1. Already at the first vet check prior to the start of the race, one team was in a miserable condition. I asked, why these dogs were allowed to participate and was told that this approach would avoid trouble, as it would be easier to advise the musher at the checkpoints… the musher in question only made it to Carmacks… Do you think that it is conducive to the reputation of the Quest (let alone the dogs` health!), when dogs that are obviously not up to the task are allowed to compete??? Even an ordinary person like me could see that these dogs should not have crossed the starting line.

2. Apparently, some of the mushers did not know their dogs: they did not know their age, so a rough guess had to suffice. Some dogs were [micro-]chipped just before the race, which means that any dog in the world could run this demanding and difficult race without any proof of qualification! In my opinion, this makes excessive demands and exhaustion of the dogs a very likely event.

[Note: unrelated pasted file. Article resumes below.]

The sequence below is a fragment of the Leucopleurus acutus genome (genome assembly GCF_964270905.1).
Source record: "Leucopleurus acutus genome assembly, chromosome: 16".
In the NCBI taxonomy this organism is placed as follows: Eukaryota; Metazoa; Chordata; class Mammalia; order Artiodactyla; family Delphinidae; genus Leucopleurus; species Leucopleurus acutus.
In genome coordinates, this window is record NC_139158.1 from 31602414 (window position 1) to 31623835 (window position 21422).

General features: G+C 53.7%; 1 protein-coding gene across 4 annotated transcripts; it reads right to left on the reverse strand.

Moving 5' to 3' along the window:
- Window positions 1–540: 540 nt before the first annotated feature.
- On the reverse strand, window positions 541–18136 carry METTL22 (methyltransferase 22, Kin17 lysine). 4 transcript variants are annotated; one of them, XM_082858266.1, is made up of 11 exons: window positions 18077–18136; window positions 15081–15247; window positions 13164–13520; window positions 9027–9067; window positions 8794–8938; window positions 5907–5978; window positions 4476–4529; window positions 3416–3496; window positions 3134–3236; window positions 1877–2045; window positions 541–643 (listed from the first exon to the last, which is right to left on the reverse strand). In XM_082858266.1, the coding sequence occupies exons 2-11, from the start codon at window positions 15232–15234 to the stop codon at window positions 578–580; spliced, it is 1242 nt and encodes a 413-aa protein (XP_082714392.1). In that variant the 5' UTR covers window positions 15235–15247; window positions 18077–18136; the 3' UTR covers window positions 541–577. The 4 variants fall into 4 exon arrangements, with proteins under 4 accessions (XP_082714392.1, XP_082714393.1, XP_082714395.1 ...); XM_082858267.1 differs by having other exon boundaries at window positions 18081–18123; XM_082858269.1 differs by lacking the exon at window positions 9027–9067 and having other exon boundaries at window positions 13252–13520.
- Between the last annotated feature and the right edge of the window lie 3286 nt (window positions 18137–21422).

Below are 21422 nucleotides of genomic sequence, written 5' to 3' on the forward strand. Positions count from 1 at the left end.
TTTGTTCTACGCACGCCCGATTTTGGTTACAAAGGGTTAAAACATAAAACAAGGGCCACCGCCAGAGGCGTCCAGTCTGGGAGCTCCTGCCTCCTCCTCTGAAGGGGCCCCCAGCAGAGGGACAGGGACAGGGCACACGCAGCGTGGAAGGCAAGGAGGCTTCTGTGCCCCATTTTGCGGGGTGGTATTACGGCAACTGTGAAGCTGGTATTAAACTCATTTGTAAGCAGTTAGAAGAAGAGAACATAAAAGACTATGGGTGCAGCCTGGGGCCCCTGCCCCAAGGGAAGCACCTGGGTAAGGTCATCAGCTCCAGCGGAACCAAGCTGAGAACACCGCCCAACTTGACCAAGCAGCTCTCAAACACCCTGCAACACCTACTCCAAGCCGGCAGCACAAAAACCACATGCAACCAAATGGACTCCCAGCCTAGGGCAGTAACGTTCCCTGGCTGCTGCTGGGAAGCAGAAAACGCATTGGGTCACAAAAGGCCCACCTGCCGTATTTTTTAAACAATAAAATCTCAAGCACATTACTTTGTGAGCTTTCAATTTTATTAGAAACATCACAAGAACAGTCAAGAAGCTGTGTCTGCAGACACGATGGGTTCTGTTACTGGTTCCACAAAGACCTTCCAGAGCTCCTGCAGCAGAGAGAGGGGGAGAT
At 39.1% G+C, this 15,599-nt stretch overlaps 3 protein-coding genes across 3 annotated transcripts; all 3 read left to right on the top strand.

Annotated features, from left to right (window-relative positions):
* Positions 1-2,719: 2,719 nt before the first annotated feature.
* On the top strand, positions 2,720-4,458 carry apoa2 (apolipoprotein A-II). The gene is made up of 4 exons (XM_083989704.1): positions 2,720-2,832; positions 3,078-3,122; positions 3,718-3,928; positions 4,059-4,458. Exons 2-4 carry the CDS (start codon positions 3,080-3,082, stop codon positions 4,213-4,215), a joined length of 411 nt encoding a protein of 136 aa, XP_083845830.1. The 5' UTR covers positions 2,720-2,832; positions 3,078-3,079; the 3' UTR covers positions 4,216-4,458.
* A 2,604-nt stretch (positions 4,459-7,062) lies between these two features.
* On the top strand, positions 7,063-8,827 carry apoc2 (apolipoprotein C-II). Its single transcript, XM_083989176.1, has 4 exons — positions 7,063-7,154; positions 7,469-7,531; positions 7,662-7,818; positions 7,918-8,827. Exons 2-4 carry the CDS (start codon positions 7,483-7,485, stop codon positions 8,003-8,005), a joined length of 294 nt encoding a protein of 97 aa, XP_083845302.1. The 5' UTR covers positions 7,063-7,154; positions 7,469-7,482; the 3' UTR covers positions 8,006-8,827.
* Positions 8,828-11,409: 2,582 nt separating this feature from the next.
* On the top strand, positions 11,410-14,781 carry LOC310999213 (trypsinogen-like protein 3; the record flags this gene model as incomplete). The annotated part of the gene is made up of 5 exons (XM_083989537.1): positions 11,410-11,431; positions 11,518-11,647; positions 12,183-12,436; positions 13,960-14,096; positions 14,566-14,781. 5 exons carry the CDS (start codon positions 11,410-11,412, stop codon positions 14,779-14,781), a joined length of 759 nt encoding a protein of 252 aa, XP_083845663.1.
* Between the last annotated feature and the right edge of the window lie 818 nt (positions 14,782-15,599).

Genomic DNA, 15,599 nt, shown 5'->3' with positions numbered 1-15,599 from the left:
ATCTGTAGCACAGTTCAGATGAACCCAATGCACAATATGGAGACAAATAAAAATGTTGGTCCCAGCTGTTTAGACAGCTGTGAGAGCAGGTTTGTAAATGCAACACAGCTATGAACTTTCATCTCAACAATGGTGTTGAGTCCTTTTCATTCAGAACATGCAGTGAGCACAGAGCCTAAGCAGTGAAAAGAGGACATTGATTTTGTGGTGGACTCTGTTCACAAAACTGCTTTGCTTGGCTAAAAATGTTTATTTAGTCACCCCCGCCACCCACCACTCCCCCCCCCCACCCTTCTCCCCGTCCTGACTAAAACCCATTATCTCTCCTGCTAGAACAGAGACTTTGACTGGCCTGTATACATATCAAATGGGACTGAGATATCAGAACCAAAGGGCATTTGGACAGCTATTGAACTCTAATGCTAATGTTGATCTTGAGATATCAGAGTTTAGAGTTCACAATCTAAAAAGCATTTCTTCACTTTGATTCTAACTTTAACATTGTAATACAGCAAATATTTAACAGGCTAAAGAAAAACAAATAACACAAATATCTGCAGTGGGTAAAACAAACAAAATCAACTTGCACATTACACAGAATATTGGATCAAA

3. During the race, the dogs very often presented with diarrhea, which the chief veterinarian categorized as a “normal stress reaction”. This would include bloody diarrhea, which was also frequently seen. These conditions were treated with Metronidazole. In Dawson [City] the mushers were reminded to take the required amount of drugs with them if their dogs needed medication. On inquiry, a second veterinarian confirmed this to be common practice. Likewise, she said that the administration of antibiotics during the race was permitted in the case of “minor injuries” and was done routinely. Being a physician myself, I could not believe my ears…. Bloody diarrhea is not a “normal reaction to stress” but a sign of colitis, i.e. an inflammation of the gut, which is a serious illness. In case the application of such strong medication as Metronidazole is required, the animal is sick and it should be taken out of the race and needs rest and medical treatment. As I am a physician and not a veterinarian, I talked to some vets when I was back in Germany and asked whether my appraisal would actually apply to dogs. The veterinarians confirmed exactly this point and said that Metronidazole was subject to cases of severe diarrhea.